Obama has even Ruined the Easter Egg Roll

I saw this at Instapundit last night and chuckled because the Obama administration is proving itself to be the anti-King Midas: everything it touches it ruins, even the traditional Easter Egg Roll.

The Obama administration decided to put requests for Easter Egg Roll tickets on the Internet, and it’s been a complete flop. Most people couldn’t get their requests in before the site timed out. On top of that, they allowed the tickets to be requested too far in advance, so the law of supply and demand have kicked in. Moe Lane explains:

What happens when you’ve got a scenario where you have:

  • A resource for which there’s a higher demand than supply;
  • Sufficient time to make people without that resource aware that you have it;
  • And a national communications channel that anybody can access?

Well, if you’re NBC News, or anybody else with a triple-digit IQ, you immediately reply “You have a scenario where people start scalping the tickets.” Which is happening even as we speak; a block of six went for a thousand bucks on E-Bay. That number’s just going to go up, by the way. But don’t worry: the Washington Post assures us that a “spokeswoman for the White House said it was working with Internet sites to prevent ticket sales.” Which means that the White House hadn’t actually thought about the possibility beforehand. So… a local tradition of using a first-come, first-served distribution system that actually worked got thrown overboard in favor of an untested, fatally flawed, unfair system that is now encouraging people across the country to engage in ticket scalping – which is, by the way, illegal. And now there are a bunch of little kids who are going to be sad because their parents didn’t have the money to make sure that they got to go to the White House Easter Egg roll.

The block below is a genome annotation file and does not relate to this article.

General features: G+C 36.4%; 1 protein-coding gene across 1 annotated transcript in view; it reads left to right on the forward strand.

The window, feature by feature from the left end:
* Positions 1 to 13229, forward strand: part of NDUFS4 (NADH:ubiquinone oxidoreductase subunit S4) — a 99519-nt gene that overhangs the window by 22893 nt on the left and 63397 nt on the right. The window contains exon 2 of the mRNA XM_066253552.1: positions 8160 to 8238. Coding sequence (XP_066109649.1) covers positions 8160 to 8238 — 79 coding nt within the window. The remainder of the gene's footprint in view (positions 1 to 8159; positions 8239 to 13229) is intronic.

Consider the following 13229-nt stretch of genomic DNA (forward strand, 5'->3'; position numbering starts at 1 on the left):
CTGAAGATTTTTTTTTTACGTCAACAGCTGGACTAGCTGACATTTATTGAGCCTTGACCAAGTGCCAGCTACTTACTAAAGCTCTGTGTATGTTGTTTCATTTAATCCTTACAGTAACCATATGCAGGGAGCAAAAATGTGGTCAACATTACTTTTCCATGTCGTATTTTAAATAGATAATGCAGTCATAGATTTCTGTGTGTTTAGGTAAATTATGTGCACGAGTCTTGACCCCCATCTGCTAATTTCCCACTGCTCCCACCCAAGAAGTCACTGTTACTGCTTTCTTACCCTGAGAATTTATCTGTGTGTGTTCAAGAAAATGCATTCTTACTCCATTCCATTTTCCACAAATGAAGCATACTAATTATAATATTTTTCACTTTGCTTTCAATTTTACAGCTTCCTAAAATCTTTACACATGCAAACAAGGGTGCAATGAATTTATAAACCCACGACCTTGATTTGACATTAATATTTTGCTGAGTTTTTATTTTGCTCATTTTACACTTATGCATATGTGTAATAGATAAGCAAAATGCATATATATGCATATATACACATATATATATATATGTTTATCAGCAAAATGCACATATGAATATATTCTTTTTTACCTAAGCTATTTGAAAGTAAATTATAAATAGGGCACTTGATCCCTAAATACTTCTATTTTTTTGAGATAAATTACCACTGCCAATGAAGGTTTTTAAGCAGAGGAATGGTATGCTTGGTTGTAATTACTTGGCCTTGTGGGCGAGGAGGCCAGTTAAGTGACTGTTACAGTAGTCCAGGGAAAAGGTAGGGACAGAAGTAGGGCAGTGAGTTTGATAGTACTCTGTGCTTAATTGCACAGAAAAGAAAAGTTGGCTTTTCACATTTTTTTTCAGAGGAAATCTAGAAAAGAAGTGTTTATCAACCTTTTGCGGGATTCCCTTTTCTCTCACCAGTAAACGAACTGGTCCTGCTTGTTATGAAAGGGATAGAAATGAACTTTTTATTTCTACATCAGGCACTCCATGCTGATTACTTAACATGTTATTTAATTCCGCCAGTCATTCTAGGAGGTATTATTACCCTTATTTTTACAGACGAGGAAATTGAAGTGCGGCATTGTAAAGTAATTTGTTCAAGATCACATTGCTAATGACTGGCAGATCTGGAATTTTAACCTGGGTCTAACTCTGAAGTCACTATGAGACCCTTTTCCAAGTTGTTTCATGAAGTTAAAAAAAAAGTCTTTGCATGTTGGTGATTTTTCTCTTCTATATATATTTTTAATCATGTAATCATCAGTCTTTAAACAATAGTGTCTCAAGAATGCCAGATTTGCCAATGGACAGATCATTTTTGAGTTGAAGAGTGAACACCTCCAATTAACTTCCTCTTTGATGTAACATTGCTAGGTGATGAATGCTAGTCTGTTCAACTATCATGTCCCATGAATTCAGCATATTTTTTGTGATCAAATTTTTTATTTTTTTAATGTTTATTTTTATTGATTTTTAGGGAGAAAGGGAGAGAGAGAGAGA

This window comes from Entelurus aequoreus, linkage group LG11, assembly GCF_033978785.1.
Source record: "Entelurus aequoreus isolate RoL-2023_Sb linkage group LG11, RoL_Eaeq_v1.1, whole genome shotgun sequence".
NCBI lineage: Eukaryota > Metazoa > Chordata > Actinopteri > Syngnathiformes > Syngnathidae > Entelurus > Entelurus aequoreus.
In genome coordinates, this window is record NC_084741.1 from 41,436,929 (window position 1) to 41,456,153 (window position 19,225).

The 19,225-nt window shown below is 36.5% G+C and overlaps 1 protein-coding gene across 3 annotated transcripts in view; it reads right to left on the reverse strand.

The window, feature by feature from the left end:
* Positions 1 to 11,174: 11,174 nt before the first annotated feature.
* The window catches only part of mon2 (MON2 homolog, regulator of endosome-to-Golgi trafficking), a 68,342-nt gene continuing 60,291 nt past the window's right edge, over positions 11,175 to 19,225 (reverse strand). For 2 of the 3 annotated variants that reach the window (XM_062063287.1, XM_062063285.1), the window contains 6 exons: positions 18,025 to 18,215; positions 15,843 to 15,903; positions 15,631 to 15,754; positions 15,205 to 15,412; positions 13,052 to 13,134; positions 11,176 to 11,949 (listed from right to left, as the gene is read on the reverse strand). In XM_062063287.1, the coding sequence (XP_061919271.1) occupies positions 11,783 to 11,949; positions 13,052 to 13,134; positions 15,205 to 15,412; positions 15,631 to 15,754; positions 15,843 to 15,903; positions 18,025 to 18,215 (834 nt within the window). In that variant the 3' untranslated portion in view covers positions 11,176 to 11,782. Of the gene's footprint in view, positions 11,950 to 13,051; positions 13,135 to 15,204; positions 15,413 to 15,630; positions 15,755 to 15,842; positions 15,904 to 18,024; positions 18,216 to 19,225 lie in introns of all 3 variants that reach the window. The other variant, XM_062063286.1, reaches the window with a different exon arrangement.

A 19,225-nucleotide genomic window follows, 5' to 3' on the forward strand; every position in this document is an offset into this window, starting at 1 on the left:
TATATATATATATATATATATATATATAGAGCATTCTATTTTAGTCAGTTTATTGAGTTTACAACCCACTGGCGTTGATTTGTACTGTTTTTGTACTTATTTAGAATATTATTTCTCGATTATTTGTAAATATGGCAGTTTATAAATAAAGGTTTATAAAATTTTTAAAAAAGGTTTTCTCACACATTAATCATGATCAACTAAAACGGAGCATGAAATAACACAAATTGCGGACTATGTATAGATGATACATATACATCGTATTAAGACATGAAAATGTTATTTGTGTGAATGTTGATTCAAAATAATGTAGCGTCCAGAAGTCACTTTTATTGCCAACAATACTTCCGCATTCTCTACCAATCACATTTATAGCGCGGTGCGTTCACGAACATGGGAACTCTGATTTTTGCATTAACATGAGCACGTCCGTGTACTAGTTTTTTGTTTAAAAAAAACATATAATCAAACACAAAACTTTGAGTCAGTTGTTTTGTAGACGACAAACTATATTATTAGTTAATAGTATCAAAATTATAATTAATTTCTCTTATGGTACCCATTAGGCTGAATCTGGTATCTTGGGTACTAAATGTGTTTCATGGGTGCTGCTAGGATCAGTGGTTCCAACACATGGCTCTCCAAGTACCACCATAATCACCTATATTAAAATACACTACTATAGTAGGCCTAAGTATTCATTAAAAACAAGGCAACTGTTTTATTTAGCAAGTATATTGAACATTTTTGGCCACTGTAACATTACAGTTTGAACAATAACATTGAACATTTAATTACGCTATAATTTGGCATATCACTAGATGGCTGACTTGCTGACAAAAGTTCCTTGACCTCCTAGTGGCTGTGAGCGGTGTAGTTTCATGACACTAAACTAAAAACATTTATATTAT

There was a reason why those who wanted to participate in the Easter Egg Roll were required to line up outside the White House to get tickets, and it wasn’t because previous administrations were technologically challenged. It was the fairest means to distribute the free tickets.

You can see how poorly the website idea played out at this forum for DC moms and dads.

Good Times
The Canonization Of Paul Krugman